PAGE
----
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So that’s the D800

Earl Moore Photography

Out of the woods - on the way back to the car

This photo was made as I came out of the main wooded area heading back to the car via the pathway you see in the distance. This is the end of my walk in the woods series, for now — of course there’s always future walks in the woods to consider.

Wow, interesting Nikon D800\D800E announcements. Not truly an upscale D700 or a derivative of the new D4 but something else, a class of its own and a bit narrower in it’s focus to my thinking. The numbering/naming would make you think it was an upgrade/update of the D700 but I don’t see it that way. Actually it leaves room for the D700 in Nikon’s FX series of cameras. The D700 is faster and should be far better in low light then the D800 and the D700 is far cheaper then the D4, if you can find one. I’ve got to believe with that many pixels and being full frame if there’s any weakness in your lens glass you’re going to see with this camera. Buy some more hard drives…talk about storage space for images.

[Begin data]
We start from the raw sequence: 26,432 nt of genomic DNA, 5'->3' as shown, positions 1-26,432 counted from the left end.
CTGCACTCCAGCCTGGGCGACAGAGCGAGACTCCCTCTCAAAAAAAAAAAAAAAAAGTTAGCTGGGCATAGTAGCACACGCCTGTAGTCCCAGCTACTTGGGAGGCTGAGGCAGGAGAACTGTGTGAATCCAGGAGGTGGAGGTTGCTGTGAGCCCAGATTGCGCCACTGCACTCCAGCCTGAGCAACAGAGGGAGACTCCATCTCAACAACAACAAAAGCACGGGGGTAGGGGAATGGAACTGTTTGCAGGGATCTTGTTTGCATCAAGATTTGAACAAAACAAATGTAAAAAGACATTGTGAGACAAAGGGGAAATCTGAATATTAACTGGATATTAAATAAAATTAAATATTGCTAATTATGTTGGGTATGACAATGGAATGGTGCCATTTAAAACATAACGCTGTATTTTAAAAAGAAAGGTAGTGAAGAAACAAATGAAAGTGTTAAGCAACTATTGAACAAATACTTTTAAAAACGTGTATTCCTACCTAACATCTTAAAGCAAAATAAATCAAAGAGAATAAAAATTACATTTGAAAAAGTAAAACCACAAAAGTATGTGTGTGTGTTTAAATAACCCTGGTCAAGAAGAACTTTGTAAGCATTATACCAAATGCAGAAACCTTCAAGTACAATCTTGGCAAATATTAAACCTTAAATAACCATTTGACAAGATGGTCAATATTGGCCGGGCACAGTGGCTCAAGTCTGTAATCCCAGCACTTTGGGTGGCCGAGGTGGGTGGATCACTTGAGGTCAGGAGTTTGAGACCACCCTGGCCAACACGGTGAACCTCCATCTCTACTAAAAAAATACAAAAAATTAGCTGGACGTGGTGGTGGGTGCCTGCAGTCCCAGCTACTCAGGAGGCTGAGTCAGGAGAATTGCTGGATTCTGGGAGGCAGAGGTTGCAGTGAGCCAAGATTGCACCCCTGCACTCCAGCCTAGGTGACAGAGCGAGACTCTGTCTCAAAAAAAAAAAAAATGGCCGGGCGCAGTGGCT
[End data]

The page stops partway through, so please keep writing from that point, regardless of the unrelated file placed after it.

I want to see the images and more of the D800 hands-on reviews before I would consider it. On my gear lust meter it’s running at about a 6.5 out of 10 at the moment. :-)

28 Comments on So that’s the D800

  1. Tell me about it, my Sony’s 25Mpixel images cuts into my hard drive like a caterpillar. It’s not just space, I need lots of RAM too, to through these images around between the Adobe tools I use. It’s crazy buying into this if it isn’t business critical, that is, you really need those pixels.

    • I like that simile, Ove: “…my Sony’s 25Mpixel images cuts into my hard drive like a caterpillar.” You can just hear those pixels munching away at the hard drive. At 36 MP, it would be a very large munching!

    • Some are comparing it more to the medium format, at least in pixel count, and perhaps that’s the target Nikon is going for…those professional who shoot studio or landscapes that could possible appreciate all those pixels. I would have been happy with a D700 that had a new sensor with perhaps 16mp, decent low light sensitivity and D700 fps speed.